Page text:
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HomeNewsLocal newsWAPA Board OKs Spot Purchases of Propane Amid Vitol Dispute

WAPA Board OKs Spot Purchases of Propane Amid Vitol Dispute

WAPA’s Randolph Harley Power Plant on St. Thomas. (Source file photo)

In an emergency meeting on Friday, the V.I. Water and Power Authority Governing Board approved a temporary authorization to purchase spot-market, or short-term propane supply, through March 31. 

The approval for spot purchases of propane is key as it will allow the authority relief from 100 percent diesel utilization, WAPA announced in a press release, which is how the authority has been operating since propane supplier Vito suspended deliveries at the end of November over a payment dispute.

The dispute with Vitol hinges on payment owed not for its propane deliveries but for the dual-fuel infrastructure Vitol helped bankroll in 2014 and 2016. The Virgin Islands and Vitol disagree on the total amount owed — Vitol contends more than $145 million, of which WAPA CEO Andy Smith has said WAPA has paid $76 million.

Diesel’s market price is currently twice as high as propane, and the authority’s generators that utilize the fuel are less efficient and less reliable than its propane alternatives, WAPA said. Further, operating with only one fuel source reduces plant/generation redundancy and makes the loss of electricity and power rotations more challenging to mitigate, as was seen early last week on St. Thomas when a brief outage rotation schedule was instituted, it said.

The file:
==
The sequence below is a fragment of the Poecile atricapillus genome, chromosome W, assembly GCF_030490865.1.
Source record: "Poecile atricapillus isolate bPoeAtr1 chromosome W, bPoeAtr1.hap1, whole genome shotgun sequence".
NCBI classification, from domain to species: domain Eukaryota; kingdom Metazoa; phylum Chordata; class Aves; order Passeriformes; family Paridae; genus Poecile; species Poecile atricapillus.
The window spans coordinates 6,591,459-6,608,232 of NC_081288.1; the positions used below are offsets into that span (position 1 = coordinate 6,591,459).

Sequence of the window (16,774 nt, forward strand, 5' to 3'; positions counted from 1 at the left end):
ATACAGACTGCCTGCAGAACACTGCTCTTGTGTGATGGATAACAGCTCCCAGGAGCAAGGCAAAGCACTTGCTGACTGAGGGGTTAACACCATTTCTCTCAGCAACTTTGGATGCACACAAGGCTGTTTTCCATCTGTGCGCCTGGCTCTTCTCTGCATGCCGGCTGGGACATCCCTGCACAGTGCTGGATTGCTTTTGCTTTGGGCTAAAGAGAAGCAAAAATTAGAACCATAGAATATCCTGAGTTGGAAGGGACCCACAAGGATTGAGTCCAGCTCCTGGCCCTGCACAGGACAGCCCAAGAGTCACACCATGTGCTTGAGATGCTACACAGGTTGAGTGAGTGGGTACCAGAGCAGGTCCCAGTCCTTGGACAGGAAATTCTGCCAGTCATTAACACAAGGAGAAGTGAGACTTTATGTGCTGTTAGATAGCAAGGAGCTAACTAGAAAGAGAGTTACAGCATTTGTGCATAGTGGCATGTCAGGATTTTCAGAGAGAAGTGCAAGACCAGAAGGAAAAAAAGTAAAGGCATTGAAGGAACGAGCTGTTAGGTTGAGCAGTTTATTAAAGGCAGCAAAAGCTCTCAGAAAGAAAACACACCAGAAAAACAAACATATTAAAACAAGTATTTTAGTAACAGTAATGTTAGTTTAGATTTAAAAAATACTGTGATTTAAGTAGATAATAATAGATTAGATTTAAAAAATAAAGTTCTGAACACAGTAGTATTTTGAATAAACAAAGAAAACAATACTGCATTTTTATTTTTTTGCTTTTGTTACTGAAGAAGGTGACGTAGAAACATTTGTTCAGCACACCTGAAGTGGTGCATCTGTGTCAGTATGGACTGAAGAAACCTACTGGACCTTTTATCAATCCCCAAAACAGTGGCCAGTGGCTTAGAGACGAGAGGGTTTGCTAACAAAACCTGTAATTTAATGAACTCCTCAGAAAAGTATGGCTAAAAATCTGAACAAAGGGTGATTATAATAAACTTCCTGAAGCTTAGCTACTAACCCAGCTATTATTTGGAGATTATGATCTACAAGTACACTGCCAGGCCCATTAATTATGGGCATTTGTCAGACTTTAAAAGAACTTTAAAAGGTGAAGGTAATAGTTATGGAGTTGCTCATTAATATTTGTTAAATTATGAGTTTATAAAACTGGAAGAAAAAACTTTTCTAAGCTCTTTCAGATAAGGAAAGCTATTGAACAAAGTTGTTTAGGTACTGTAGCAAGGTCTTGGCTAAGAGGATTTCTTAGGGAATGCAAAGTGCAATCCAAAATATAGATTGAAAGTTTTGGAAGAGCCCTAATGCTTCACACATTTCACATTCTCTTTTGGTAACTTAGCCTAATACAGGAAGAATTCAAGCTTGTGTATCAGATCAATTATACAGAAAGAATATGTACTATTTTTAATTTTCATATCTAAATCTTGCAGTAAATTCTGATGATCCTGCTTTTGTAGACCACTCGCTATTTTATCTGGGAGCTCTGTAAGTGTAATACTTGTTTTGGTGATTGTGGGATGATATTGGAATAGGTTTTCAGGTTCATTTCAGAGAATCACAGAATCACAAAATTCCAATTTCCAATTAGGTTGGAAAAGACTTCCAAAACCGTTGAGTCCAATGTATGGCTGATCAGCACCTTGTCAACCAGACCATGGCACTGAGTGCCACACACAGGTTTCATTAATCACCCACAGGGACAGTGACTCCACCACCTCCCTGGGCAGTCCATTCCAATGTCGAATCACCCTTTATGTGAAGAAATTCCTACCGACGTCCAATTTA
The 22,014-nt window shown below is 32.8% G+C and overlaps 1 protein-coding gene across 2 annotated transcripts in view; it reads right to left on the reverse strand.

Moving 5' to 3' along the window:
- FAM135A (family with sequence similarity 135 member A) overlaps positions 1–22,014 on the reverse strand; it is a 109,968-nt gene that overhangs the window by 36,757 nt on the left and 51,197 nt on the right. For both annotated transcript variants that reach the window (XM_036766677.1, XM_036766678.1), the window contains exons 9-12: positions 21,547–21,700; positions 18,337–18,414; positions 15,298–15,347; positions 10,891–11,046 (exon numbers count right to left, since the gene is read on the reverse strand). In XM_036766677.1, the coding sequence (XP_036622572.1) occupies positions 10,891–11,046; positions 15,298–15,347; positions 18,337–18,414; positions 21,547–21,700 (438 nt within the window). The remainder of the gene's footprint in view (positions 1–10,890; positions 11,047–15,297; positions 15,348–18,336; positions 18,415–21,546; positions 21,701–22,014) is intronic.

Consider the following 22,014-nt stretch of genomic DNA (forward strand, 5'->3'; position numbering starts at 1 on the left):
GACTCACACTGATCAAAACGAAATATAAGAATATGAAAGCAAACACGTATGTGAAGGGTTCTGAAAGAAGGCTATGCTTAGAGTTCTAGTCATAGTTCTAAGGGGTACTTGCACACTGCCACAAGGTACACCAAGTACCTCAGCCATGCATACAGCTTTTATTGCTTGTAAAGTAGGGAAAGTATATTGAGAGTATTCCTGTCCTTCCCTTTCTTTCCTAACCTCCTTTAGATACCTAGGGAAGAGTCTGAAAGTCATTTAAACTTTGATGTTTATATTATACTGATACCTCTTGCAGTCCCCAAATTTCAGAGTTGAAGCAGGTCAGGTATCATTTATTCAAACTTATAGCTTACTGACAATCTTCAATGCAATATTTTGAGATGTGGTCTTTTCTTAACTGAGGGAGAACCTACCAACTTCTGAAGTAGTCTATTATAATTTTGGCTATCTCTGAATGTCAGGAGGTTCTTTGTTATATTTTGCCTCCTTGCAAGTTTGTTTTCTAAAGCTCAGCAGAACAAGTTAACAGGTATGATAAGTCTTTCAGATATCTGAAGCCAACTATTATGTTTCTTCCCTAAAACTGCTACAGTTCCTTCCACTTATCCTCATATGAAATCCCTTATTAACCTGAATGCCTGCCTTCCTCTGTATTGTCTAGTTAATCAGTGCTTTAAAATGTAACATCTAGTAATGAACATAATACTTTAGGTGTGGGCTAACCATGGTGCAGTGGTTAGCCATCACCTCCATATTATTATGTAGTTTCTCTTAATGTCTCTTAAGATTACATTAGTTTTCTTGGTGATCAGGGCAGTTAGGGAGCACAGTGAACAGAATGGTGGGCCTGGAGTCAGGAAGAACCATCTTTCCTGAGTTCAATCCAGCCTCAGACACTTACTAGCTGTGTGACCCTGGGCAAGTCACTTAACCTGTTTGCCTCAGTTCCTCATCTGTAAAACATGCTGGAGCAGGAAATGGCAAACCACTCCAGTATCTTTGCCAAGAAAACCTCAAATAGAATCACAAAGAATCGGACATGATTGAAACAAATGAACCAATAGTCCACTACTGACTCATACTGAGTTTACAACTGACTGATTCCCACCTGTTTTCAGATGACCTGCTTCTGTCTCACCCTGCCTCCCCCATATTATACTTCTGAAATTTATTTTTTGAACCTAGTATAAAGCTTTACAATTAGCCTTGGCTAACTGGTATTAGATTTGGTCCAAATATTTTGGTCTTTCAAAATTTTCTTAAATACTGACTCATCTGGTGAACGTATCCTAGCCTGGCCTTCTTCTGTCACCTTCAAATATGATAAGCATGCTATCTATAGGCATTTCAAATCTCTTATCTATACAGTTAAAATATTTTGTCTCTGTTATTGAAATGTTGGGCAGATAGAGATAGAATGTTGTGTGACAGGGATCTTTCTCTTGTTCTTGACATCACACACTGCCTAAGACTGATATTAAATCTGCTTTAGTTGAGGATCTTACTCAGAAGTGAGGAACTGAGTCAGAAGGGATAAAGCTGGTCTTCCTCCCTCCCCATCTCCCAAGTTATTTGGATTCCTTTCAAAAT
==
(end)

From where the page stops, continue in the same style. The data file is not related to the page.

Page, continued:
The V.I. government has been subsidizing WAPA’s fuel costs to the tune of about $4 million per month in a bid to avoid raising electric rates, which are already among the highest in the United States, according to the U.S. Energy Information Administration. 

The governing board’s approval authorizes the authority to purchase spot market propane at a cost not to exceed the equivalent of $500,000 per day.

“For context, the authority, under its previous contract, averaged $350,000 to $400,000 per day for propane. The authorized amount will allow for flexibility in the event market prices increase or transportation costs fluctuate,” the release stated. “Additionally, while the authority has historically paid for propane daily, spot market supply may require the authority to pay for an entire delivery at once,” it said. 

With access to the propane supply, St. Croix’s Estate Richmond Plant can operate entirely on the lower-cost fuel source. St. Thomas’ Randolph Harley Power Plant will operate on a hybrid configuration that utilizes both diesel and propane. Available inventory of propane will see dramatic cost savings for both facilities and improve reliability from a generation standpoint, the release stated.  

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